ITB 2024 Special Reporting
Hoteliers must remember the Lessons of Reasonable Care!
By Dr. John Hogan, CHA MHS CHE.
Friday, 21st November 2008
REASONABLE CARE - The degree of care that a reasonably prudent person would use under like circumstances.

I am not an attorney by profession and do not offer legal advice, but at this time of year I find myself remembering a great educator and hotel industry resource who shared much with the hospitality industry in his many roles as professor, workshop leader and keynote speaker to most of the industry's brands and associations.

The late Dr. Tony Marshall, formerly affiliated with Florida International University and The Educational Institute of the American Hotel & Lodging Association has been called the Messenger of "Reasonable Care"2. Much of the work in his career was aimed at trying to advise the hospitality industry of the many common sense approaches that it could and should take in addressing guest and hotel safety issues.  Marshall passed away in December of 2006, but his messages remain with us. 

The Concept of Reasonable Care  by definition, is "satisfying a legal duty to act as an ordinary, prudent, reasonable person not to do something that will cause injury to guests, customers, or invitees, or fail to do what will prevent such injury."3

There are many resources available to hoteliers today, including their insurance carriers and hotel attorneys.  The following  Bakers Dozen of "Reasonable Care" points are offered as reminders for how hoteliers in every segment of the industry should consider in their every day planning and training.

Keeping in mind the definition above, ask yourself these questions:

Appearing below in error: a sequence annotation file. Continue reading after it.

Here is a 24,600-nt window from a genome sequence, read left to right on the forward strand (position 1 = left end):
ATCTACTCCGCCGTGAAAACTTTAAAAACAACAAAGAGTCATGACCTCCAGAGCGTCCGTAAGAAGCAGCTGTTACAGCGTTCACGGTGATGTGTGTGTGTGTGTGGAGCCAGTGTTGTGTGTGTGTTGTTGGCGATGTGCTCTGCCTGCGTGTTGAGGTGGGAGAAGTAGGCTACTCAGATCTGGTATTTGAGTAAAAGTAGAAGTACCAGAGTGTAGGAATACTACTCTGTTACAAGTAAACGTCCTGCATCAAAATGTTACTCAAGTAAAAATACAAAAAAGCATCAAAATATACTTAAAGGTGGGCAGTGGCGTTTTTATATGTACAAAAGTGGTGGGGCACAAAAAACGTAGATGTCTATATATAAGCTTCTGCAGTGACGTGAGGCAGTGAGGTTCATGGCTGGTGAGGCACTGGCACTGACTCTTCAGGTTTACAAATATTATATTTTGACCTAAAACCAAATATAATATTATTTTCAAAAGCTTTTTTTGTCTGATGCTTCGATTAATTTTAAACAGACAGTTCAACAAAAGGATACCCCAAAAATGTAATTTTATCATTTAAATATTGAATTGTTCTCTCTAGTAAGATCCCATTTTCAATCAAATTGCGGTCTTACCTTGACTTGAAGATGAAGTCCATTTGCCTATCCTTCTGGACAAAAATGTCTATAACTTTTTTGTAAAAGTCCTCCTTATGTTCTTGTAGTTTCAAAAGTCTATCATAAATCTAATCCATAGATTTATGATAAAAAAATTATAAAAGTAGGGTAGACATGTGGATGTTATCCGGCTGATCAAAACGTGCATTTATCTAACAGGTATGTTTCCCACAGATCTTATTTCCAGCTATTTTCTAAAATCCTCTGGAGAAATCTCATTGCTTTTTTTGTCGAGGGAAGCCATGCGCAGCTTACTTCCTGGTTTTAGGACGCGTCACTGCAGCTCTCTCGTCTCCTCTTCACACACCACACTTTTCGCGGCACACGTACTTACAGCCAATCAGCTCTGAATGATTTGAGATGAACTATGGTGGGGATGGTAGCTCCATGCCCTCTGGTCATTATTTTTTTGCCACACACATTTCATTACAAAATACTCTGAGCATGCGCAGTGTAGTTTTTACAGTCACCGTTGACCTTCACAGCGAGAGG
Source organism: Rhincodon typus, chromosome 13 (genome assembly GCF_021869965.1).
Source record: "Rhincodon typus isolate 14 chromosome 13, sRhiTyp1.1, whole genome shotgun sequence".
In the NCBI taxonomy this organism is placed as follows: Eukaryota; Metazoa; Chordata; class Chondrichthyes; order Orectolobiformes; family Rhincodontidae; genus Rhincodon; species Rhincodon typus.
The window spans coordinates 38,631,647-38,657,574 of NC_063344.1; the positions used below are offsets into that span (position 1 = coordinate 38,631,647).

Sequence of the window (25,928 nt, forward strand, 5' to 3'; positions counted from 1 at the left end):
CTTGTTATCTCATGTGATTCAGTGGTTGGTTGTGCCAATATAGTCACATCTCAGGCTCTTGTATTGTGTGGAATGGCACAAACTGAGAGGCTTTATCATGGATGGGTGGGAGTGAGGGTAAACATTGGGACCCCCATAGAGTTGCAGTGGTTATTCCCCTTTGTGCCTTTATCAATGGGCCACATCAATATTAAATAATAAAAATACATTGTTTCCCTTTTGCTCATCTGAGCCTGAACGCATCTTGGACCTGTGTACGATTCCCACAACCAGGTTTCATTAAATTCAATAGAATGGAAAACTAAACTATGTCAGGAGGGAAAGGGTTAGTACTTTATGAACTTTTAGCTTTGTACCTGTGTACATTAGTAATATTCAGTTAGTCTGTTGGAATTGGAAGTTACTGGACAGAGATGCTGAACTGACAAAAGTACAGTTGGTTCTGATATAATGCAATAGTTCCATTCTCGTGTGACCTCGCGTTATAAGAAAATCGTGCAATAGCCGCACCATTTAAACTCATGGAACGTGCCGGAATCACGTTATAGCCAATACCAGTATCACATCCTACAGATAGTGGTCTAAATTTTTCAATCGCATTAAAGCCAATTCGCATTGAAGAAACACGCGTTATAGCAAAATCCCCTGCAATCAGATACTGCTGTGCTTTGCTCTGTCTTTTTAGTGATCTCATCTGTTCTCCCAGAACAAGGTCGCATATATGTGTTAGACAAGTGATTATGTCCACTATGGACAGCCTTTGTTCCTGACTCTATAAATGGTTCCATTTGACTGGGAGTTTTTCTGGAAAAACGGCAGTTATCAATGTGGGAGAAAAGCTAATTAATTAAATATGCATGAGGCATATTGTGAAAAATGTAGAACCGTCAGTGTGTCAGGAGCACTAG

1. Is the lighting in lobbies, hallways and elevators proper and appropriate to the needs of guests and staff?  Are there dark places that should be evaluated?
2. When is guest room furniture examined for safety features and condition? This should include chairs, tables, lamps, etc.
3. When was the last time you documented the condition, availability and usage of in room safes and/or safe deposit boxes?
4. How often are the in door viewers checked?
5. What is your documented procedure on all locks at your hotel, including key card usage and monitoring, locks  between rooms, to balconies and other guest access areas?
6. How often is your exterior landscaping reviewed in terms of lighting, shrubbery trimming, general accessibility, etc.?
7. How often is lobby and public space furniture checked for safety features, including banquet or breakfast equipment, portable dance floors, room dividers, pool furniture, etc?
8. What are your established policies and responses to slips and falls that may occur at your hotel?
9. If your hotel serves any kind of food or alcohol, what is your documented training related to food safety and liquor liability awareness? Both the AH&LA and the NRA have strong commitments to approved programs such as SERVE SAFE
10. METH LABS have been found in hotels around the world and are a growing concern, as well as other drug trafficking .What are your preventative plans and response actions relating to potential danger from drugs?